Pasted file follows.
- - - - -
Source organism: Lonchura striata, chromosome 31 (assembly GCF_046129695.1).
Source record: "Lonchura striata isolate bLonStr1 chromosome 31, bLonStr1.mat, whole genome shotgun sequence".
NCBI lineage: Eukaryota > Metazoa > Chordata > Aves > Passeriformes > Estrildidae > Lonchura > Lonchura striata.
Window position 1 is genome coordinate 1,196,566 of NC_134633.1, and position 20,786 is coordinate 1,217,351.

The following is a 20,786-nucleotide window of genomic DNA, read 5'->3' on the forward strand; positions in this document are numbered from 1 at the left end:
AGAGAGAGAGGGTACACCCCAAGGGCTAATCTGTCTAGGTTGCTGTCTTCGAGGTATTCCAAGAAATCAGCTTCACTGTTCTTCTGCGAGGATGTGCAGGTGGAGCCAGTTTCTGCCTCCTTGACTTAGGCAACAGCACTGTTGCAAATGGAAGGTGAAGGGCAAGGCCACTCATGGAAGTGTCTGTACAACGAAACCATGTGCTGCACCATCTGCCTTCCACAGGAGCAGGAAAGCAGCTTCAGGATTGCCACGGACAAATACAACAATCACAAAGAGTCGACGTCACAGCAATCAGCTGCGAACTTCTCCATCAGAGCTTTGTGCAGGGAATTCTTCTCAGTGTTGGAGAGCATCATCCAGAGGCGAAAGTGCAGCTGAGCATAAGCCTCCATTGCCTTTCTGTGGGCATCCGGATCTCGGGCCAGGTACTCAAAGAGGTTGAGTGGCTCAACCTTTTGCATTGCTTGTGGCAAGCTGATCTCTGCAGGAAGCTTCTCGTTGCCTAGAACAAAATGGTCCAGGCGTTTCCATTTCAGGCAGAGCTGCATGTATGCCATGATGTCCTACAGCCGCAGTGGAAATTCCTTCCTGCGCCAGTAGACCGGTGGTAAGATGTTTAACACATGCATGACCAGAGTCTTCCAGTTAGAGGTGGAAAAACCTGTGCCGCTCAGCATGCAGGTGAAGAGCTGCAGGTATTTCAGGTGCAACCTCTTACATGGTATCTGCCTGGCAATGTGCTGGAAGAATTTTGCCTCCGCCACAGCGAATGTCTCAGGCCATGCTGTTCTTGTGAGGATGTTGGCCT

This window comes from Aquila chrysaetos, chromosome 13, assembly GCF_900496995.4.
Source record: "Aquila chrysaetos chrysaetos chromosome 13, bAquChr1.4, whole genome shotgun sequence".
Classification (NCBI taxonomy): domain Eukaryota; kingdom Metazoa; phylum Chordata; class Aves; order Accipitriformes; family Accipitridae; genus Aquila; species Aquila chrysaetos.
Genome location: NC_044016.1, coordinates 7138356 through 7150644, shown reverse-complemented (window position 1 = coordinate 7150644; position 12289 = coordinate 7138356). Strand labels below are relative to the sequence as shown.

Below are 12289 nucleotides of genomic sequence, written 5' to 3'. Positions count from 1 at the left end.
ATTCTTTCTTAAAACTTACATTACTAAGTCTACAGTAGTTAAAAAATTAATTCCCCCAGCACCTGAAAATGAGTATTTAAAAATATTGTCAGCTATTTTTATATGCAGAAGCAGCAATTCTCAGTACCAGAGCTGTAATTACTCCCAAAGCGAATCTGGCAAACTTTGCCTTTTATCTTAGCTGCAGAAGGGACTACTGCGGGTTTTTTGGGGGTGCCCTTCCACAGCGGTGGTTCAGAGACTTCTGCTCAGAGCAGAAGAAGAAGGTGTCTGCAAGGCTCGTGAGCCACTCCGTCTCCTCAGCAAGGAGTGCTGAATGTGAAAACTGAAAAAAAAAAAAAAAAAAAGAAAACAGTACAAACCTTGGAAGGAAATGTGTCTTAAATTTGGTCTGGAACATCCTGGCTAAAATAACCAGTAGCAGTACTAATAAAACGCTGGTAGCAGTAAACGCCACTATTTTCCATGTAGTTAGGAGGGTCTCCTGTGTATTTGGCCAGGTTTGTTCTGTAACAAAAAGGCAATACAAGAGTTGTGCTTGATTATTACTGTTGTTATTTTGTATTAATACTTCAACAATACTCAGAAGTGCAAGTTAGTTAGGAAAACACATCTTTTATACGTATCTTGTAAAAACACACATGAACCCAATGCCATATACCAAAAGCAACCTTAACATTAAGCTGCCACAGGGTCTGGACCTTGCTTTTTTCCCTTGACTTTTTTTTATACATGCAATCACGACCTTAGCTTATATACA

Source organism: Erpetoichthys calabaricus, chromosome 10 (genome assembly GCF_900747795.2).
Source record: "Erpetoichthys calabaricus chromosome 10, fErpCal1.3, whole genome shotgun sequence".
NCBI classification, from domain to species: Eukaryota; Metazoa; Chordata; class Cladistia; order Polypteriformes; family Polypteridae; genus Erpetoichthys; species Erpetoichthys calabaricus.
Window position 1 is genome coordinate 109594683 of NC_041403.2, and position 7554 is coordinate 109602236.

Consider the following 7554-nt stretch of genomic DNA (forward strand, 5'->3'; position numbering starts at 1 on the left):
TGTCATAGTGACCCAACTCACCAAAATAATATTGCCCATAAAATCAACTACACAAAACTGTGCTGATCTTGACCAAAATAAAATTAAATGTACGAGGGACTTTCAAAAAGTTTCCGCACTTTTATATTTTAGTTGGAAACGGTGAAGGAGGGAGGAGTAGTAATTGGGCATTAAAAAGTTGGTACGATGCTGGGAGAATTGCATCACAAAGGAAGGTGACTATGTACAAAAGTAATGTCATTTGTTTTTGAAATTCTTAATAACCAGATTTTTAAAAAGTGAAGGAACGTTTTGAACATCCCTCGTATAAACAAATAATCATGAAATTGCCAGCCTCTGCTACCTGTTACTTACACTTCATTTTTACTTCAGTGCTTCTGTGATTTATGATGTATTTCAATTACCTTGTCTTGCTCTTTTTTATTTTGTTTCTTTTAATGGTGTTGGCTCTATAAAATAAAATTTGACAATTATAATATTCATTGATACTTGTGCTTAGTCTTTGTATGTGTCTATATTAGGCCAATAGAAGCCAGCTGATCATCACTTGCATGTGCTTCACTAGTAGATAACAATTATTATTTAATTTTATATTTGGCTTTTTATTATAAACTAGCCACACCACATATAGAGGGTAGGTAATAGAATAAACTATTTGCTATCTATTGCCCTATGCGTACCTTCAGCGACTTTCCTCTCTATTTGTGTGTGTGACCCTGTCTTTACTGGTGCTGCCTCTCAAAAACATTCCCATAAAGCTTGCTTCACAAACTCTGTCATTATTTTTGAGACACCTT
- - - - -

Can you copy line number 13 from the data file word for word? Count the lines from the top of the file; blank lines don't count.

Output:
Source organism: Erpetoichthys calabaricus, chromosome 10 (genome assembly GCF_900747795.2).